He took me to a beautiful French restaurant in Los Angeles for dinner on a crisp fall evening in 2007. He had approached me at the coffee shop the week before and asked me out, after chatting me up while we both sipped pumpkin spice lattes. He was friendly and sported the salt and pepper hair that hinted he was probably a touch older than the men I usually dated, but I agreed to a date because I wanted to give it a chance.
When the memoirs of Frank Harris were first published, in the easily shockable 1920s, the book fell into the same notorious category as its near-contemporaries Lady Chatterley's Lover and Ulysses: it was a book guaranteed to bring the prospect of a jail sentence to any bookseller foolhardy enough to stock it. And so it remained for several decades, a collector's item, more familiar by repute than by reading. The US and Britain banned it for approximately 40 years. The book not only failed to achieve the circulation Harris hoped for, but it also escaped the normal process of critical review and discussion.
Throughout history there has been a strict rule of thumb, men are men and women are women. But in the early 1970s, Rock and Roll musicians broke that rule when they dipped their toes into the glittery waters of glam androgyny. Traditionally, Rock has always been on the cutting edge of cool and has characteristically been a patriarchal dominant genre. That tradition changed with Glam Rock. It ushered in a new generation of people breaking social and sexual norms by embracing femininity.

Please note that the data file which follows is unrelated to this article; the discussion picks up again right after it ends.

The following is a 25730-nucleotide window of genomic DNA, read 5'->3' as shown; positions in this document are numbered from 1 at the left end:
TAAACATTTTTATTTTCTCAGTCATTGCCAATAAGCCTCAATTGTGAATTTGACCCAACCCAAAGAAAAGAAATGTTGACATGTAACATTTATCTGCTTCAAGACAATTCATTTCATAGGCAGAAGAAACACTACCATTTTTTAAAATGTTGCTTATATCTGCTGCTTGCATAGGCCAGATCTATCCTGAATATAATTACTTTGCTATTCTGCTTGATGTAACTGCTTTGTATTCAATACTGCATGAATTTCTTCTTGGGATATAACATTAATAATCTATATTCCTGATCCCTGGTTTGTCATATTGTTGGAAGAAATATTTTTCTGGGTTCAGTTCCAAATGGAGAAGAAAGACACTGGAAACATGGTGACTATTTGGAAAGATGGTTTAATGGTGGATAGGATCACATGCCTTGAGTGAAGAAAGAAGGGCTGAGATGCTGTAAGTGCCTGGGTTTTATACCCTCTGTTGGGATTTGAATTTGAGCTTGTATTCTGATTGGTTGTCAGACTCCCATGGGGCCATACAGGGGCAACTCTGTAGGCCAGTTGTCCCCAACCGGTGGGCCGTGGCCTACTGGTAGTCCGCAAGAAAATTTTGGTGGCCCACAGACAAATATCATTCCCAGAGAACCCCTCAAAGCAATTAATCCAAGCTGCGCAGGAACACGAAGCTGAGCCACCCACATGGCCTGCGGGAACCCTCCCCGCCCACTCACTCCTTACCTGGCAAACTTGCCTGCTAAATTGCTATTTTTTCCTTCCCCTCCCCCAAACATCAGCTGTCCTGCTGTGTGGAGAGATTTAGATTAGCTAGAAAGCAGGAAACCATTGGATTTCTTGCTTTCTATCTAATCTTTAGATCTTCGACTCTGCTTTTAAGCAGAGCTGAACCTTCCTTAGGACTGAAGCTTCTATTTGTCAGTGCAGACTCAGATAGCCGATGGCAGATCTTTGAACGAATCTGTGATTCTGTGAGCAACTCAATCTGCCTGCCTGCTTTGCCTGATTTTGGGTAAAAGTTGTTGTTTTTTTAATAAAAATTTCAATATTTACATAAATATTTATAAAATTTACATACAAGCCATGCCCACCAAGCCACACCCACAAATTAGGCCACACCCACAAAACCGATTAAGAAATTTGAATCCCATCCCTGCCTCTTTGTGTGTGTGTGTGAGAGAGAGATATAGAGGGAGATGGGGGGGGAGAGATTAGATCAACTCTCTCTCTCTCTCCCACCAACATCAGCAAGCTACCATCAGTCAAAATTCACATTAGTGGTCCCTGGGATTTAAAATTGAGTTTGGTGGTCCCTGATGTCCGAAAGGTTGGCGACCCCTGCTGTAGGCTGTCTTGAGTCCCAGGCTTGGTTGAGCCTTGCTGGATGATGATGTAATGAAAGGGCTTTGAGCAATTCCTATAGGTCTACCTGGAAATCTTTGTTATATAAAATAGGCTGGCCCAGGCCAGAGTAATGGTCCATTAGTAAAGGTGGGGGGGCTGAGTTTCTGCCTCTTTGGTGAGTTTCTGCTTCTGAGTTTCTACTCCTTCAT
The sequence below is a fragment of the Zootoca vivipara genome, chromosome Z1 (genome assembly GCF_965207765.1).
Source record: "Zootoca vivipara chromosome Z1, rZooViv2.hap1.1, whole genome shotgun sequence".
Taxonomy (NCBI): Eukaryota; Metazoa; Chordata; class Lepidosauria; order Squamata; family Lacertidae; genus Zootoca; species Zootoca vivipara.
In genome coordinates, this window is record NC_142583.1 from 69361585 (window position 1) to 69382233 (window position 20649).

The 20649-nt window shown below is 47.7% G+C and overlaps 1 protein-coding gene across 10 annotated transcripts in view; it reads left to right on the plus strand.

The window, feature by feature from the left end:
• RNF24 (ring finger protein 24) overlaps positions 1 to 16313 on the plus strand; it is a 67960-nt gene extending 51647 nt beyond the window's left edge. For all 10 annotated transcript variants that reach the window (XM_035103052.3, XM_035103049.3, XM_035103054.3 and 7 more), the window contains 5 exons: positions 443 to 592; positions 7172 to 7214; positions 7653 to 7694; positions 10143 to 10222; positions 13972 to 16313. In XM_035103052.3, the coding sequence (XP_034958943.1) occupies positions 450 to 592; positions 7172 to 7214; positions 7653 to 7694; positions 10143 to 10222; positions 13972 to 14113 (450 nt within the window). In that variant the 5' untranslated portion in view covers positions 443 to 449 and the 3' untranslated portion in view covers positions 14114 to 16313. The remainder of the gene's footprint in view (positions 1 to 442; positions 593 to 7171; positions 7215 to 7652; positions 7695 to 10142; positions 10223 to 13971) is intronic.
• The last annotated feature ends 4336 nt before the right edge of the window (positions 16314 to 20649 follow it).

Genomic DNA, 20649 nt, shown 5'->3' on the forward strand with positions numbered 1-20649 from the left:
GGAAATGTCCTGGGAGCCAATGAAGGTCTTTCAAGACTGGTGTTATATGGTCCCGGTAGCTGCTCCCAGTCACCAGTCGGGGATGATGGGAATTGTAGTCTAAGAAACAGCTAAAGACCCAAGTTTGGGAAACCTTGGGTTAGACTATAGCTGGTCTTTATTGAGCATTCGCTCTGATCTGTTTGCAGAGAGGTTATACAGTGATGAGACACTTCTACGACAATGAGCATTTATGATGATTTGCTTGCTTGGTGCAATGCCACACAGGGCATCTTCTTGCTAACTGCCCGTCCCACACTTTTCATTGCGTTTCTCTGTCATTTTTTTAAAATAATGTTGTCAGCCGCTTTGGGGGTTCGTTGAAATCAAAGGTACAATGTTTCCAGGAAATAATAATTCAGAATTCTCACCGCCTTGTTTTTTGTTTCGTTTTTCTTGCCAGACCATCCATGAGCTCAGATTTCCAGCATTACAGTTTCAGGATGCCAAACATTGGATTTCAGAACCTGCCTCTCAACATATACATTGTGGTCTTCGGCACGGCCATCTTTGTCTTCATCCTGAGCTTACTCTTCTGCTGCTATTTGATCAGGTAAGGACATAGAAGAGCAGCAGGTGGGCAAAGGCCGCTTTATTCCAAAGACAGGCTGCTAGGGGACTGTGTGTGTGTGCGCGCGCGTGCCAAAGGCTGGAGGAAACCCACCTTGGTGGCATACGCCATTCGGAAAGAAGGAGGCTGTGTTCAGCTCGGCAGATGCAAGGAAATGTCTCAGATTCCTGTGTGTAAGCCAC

Why does a rose smell like a rose? We know it looks like a rose because we can define shape, texture, and color. But to define its smell is beyond us. Smell is the sense we know the least about and, like all mysteries, it holds enormous erotic potential.
Language is one of the most inhibiting factors in love play. There comes a moment when every American or English male traveling abroad sees a girl to whom he wishes to say something to the following effect: "Mademoselle... Fräulen... Signorina, you are exquisite. Only the pre-Raphaelites could have caught your eyes, your lips, your hair. Your laughter is as that of distant cowbells on verdant hills, and the Georgian poets alone could have described you, oh moon of my delight that knows no wane…"
If you can’t see any connection between sex and our polluted planet, it's only because you haven't met Professor Quilp. But you'll be hearing a lot about him here. His name is going to become a household word, like Dr. Spock. I mean it. What Salk did for polio–well, that's what Quilp is doing for erotic pollution.